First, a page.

Raised water temperature lowers diversity of hyporheic aquatic hyphomycetes


Felix Bärlocher, 63B York Street, Department of Biology, Mt. Allison University, Sackville, NB, Canada E4L 1G7. E-mail: fbaerlocher@mta.ca


1. The hyporheic zone of a permanent first-order stream was divided into a treatment and a control section using a 1 m deep sheet-metal barrier. During a 4-month pre-treatment period, water temperatures in two transects of the two sections were not different. Upon heating, the water temperature in the treatment transect increased by an average of 4.3 °C over values in the control transect.

2. Eleven bimonthly core samples were taken from a treatment and a control transect, and recovered CPOM was classified as twigs, wood, grass, roots, cedar and deciduous leaves.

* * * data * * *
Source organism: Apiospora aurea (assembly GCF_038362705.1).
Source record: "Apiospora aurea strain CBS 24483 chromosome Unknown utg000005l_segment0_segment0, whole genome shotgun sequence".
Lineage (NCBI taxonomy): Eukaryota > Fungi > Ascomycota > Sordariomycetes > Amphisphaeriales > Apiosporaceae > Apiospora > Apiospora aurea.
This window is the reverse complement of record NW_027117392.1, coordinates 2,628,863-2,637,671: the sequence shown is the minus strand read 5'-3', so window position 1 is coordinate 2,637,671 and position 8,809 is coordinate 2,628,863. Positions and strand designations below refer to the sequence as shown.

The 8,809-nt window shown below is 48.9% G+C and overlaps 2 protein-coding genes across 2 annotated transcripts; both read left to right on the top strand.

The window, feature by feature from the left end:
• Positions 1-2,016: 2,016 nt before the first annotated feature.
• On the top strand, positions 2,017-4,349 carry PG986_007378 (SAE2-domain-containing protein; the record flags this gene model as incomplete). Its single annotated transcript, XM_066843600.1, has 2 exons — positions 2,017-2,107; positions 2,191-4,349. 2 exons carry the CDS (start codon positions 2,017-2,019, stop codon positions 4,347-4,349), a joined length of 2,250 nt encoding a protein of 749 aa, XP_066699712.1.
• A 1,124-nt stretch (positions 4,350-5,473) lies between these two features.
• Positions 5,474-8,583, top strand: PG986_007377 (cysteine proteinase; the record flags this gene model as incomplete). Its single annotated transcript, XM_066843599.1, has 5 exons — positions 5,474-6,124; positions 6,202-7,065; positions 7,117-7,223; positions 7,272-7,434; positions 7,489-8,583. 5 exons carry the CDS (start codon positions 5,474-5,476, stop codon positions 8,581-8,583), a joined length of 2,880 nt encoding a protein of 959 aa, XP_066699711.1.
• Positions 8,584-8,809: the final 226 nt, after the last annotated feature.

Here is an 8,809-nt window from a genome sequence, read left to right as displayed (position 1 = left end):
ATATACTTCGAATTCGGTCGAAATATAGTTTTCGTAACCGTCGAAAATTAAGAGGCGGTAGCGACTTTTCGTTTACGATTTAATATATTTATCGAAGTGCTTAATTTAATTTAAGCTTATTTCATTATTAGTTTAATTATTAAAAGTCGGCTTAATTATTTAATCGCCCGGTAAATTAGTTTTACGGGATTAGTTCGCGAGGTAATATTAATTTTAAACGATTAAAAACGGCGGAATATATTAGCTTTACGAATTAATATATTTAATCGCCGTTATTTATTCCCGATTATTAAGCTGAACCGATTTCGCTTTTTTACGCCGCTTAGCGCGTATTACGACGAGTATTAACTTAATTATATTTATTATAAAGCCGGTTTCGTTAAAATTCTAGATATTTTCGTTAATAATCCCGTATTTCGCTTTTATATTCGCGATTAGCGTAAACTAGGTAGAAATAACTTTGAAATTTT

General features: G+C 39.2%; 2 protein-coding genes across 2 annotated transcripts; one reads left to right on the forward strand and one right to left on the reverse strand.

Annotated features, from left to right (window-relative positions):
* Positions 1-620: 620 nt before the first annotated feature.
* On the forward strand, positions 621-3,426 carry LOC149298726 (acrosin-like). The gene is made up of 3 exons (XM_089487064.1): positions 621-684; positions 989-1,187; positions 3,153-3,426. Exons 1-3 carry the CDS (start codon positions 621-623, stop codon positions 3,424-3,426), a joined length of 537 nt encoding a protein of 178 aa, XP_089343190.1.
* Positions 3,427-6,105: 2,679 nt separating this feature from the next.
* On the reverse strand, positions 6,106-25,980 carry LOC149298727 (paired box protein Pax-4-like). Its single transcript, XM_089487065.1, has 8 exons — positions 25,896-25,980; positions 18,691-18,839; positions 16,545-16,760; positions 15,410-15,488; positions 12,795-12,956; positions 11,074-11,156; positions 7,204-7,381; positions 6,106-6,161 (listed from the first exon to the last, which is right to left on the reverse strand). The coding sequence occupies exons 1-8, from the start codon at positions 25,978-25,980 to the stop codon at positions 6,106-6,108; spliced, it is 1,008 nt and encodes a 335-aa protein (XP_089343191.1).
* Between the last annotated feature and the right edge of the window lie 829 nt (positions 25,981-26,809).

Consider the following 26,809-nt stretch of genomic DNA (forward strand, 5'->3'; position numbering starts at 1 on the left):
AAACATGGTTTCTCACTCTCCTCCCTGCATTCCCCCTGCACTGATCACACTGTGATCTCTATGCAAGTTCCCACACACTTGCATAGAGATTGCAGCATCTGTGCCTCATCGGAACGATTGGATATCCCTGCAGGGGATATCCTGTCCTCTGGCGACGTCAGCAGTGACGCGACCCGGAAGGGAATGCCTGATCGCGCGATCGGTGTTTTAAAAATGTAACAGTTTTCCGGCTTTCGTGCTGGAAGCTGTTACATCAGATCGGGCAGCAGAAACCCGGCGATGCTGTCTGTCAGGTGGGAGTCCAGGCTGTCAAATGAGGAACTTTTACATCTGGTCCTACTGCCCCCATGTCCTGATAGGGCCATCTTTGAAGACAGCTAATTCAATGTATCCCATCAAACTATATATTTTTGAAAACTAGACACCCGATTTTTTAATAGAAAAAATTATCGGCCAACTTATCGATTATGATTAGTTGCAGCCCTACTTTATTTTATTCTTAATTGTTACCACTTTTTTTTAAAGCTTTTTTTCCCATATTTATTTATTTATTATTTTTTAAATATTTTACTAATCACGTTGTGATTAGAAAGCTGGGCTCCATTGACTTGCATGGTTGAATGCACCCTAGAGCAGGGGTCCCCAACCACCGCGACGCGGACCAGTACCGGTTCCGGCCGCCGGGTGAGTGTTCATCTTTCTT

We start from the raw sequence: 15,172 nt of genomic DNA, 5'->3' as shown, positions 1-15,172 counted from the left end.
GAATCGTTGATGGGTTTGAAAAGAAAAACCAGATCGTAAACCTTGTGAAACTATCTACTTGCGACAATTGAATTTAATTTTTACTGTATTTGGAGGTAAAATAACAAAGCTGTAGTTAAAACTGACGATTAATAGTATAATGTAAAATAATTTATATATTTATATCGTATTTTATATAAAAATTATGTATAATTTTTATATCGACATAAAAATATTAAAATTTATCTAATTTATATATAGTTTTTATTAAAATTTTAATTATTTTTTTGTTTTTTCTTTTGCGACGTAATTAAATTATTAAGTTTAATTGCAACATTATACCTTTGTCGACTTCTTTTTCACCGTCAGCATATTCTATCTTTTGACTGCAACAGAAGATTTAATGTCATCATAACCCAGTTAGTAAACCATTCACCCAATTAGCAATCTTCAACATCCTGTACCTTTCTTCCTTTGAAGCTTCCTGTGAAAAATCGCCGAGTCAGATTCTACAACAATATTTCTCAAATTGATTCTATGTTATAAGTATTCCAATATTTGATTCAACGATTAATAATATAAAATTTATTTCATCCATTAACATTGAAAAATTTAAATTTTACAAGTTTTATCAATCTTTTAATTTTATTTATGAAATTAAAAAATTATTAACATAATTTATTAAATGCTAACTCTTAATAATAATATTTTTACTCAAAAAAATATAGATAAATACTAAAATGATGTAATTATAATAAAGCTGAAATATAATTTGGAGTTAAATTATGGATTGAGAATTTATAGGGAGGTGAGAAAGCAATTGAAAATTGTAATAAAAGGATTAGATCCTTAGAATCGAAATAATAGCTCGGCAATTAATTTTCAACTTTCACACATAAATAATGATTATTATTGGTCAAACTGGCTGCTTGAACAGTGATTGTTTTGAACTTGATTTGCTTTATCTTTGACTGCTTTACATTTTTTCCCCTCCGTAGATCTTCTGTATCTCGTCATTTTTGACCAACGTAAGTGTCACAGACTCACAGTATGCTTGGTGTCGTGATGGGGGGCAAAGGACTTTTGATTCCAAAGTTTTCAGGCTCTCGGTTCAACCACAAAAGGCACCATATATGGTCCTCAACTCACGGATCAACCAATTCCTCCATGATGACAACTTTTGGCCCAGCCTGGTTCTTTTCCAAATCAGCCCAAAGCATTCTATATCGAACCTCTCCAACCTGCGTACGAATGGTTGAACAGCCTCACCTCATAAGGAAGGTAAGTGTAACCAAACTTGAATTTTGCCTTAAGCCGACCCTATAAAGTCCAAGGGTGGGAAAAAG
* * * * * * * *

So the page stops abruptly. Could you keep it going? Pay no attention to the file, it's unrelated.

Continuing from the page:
3. In both transects, twigs were the most common and deciduous leaves the least common substrates. The number of leaf fragments declined significantly in the heat-treated transect.

4. Diversity and frequencies of occurrence of aquatic hyphomycetes were highest on leaves and lowest on grass and wood. On leaves, their frequency of occurrence was higher in control than in treatment samples.

5. Preliminary results with amplified and cloned 18S DNA sequences revealed many fungal taxa with high affinities to Basidiomycota, particularly to Limnoperdon incarnatum.

6. By itself, higher water temperature due to global warming is likely to lower the availability of substrates for, and therefore the occurrence of, aquatic hyphomycetes.